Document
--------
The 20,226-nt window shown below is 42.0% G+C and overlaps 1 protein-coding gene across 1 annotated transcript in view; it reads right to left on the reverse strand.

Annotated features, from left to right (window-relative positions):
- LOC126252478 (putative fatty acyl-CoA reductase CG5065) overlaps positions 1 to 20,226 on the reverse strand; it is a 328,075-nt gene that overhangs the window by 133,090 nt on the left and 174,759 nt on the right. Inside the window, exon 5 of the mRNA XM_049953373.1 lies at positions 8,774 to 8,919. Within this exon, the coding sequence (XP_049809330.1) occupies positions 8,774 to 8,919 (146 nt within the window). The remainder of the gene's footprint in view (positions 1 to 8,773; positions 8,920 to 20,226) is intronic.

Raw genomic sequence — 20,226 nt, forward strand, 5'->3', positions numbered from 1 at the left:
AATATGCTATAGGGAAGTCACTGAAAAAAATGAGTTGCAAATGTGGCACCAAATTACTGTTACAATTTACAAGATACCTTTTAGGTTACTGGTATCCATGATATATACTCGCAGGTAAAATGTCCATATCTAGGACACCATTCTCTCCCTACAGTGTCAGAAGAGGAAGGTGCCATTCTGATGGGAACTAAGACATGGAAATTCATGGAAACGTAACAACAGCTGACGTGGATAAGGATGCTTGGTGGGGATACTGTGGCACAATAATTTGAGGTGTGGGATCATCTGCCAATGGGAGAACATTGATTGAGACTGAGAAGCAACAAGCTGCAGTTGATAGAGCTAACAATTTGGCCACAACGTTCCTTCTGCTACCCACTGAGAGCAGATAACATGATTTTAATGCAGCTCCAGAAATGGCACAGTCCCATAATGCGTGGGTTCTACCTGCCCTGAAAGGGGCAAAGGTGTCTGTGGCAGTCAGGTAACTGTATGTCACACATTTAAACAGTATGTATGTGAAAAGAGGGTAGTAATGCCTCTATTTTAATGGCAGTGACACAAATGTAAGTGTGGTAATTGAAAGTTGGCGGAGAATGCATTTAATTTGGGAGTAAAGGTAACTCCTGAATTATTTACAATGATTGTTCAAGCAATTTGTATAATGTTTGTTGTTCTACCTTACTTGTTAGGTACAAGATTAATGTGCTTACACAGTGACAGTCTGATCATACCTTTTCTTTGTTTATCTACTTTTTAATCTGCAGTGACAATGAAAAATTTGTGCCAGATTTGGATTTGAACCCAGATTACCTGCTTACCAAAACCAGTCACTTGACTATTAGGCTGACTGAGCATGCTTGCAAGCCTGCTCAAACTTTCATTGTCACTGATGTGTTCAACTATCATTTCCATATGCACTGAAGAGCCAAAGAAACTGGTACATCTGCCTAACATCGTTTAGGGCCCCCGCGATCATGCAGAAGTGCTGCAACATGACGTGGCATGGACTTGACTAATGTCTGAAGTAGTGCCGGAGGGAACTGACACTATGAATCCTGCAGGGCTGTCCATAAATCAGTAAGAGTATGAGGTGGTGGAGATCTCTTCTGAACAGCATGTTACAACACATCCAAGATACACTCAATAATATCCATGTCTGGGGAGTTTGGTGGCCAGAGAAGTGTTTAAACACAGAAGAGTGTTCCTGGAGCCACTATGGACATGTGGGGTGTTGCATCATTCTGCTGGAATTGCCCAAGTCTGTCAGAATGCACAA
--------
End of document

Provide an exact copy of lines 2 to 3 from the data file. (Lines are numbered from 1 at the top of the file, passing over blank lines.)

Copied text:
Annotated features, from left to right (window-relative positions):
- LOC126252478 (putative fatty acyl-CoA reductase CG5065) overlaps positions 1 to 20,226 on the reverse strand; it is a 328,075-nt gene that overhangs the window by 133,090 nt on the left and 174,759 nt on the right. Inside the window, exon 5 of the mRNA XM_049953373.1 lies at positions 8,774 to 8,919. Within this exon, the coding sequence (XP_049809330.1) occupies positions 8,774 to 8,919 (146 nt within the window). The remainder of the gene's footprint in view (positions 1 to 8,773; positions 8,920 to 20,226) is intronic.